The PC campaign has been plagued with controversy over this past week, from the selloff of user data from the 407 to help with PC fundraising, to PC Leader Doug Ford secretly attending a fundraiser outside of the election period and breaking election laws, to the York Regional Police and Election Ontario opening up investigations into the theft of data from the 407 ETR. It’s no wonder why to end his week Ford chose to stop in York-Simcoe that has been considered a “safe” riding for the PC’s.
Hoping to get a warm reception in York-Simcoe, Ford was met by several concerned residents over the backroom sell off of the Greenbelt which is still a very hot topic locally. You can view the exchange below:
— Robin Mae Legault (@MaeLegault) May 19, 2018
With election day two and a half weeks away, this election is shaping up to be one of change. Ontario voters don’t seem to be too interested in a right wing populist movement as we’ve seen with in the US with Trump. Earlier last year I discussed the real chances of the NDP shaping government and that this election will be shape up around the millennial vote which typically votes progressive left. Journalists are reporting that millennials seem to be quite engaged in this election:
Elections Ontario staff at my polling place who has worked on every fed/prov elxn in my riding since 2005 says she’s already noticed much higher number of first-time voters — young people and immigrants. Excellent.
— David Akin 🇨🇦 (@davidakin) May 19, 2018
Over the past year we’ve seen shifts in policy by both the PC’s and Liberals over to the left in expectation of this. The PC’s felt the party was too far left in its policies under previous leadership and staged a coup against former PC leader Patrick Brown, opting for a right wing populist Doug Ford. The Liberals had a chance to replace their leader Kathleen Wynne during an expected change election and chose not too. Both parties seem to have miscalculated, and in two and a half weeks we’ll find out how large of a miscalculation will be for both parties.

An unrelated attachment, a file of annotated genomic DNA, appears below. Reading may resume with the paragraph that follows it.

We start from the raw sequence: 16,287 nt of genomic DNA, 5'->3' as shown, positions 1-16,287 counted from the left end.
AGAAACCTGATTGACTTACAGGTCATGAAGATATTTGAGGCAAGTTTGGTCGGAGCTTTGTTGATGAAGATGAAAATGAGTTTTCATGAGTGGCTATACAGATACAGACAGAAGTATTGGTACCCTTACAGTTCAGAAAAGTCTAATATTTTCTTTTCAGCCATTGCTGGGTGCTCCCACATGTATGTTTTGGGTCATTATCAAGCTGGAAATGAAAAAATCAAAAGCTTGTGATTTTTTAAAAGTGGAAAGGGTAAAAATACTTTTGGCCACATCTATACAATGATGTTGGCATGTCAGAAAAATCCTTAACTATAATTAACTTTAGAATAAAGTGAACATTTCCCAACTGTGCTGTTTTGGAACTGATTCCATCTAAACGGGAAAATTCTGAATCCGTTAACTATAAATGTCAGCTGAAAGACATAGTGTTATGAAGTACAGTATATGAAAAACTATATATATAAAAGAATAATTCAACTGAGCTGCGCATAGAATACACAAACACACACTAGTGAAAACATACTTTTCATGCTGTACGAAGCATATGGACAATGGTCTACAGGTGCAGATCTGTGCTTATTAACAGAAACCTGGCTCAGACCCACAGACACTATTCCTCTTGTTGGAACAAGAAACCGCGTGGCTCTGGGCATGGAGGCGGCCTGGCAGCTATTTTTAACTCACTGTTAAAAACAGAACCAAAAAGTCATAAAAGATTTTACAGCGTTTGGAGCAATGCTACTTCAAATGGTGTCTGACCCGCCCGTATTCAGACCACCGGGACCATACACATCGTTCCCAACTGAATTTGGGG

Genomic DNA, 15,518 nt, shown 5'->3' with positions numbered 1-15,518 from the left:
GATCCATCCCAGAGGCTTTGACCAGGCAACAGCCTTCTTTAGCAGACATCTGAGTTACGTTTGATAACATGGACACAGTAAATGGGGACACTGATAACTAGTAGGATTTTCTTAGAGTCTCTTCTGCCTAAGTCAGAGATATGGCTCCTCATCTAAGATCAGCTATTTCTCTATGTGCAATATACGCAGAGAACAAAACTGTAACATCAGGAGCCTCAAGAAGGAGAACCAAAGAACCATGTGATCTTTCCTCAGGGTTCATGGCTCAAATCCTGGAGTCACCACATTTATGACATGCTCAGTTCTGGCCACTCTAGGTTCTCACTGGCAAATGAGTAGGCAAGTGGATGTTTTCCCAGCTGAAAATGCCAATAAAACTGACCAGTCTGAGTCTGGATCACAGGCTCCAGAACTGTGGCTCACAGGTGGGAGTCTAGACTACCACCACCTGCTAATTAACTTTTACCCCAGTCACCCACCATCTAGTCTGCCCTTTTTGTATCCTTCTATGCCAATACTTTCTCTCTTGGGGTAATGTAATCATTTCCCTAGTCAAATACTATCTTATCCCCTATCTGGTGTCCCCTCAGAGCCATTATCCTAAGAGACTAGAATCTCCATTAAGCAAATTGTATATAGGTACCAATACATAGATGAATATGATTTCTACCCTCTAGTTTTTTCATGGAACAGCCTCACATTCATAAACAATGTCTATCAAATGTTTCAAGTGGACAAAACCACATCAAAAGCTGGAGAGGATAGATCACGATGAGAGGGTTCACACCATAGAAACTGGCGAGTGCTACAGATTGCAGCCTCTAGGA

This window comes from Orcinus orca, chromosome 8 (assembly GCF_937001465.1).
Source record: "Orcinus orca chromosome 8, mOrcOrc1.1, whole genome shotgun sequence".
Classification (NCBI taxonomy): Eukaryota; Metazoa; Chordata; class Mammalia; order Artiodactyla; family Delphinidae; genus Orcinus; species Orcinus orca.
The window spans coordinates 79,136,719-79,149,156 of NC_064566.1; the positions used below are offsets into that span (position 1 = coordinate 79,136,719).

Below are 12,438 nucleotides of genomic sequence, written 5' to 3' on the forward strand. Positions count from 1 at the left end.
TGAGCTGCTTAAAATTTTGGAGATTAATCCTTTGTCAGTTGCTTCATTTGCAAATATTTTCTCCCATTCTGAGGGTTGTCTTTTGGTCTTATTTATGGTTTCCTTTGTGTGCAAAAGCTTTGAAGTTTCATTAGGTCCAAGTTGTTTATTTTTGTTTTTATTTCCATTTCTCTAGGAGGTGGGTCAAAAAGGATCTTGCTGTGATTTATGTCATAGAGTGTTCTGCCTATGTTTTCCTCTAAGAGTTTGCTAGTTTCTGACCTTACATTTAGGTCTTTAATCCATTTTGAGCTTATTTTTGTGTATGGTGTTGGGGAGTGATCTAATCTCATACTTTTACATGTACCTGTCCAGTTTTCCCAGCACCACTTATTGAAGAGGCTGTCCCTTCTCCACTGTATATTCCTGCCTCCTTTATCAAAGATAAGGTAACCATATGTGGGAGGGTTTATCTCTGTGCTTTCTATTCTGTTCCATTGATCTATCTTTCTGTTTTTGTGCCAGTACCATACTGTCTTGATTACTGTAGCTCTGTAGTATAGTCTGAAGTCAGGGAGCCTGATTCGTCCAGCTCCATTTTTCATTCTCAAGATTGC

(Current Platforms in Ontario’s 2018 Election Puts Province At Risk of a Credit Downgrade)
Late Tuesday afternoon Moody’s downgraded the economic outlook for Ontario from stable to negative. In its press release Moody’s cited the recently tabled Liberal budget, and growing spending pressure from all parties that need to be addressed as the economy is expected to retract 1% by 2021. Moody’s also cites current household debt is a record high level, and that key interest rates are likely to rise as a result, making it expensive to service the debt, with retracted economic growth. If spending pressures do not ease post-election, it could mean that Ontario could face a credit downgrade in the very near future which would have a huge impact on the provinces ability to borrow money.
What does this mean for autism services? Over the past several years the autism community has been dealing with austerity through the Wynne Liberals. The last time Moody warned of an impending credit downgrade Wynne slashed special needs education budgets, tried to lower the age of behavioral therapy, and froze special services at home funding. Just in time for the election Wynne has stopped a lot of the austerity measures she put into place, and focused more investment in autism services in Ontario, with huge spending promises in other areas.
The NDP have released their platform, which is huge on spending rather than prioritizing. The NDP in their election platform have stated that they are willing to keep the status quo in Wynne’s investment in Autism Services. In fact NDP MPP Monique Taylor took to social media to try and calm the nerves of parents that the NDP would in fact keep investments the Liberals have made in place, however did not respond to questions regarding Moody’s economic outlook downgrade and what the NDP would do to shift priories to protect the disabled from austerity measures. Taylor who has championed parents’ plight with austerity in the past is currently being sued for human rights abuses in her own constituency office. NDP leader Andrea Horwath has stated in the past that she may take action against Ms. Taylor if a negative judgement is placed on Taylor’s conduct.
Doug Ford hasn’t released any policy platform at all.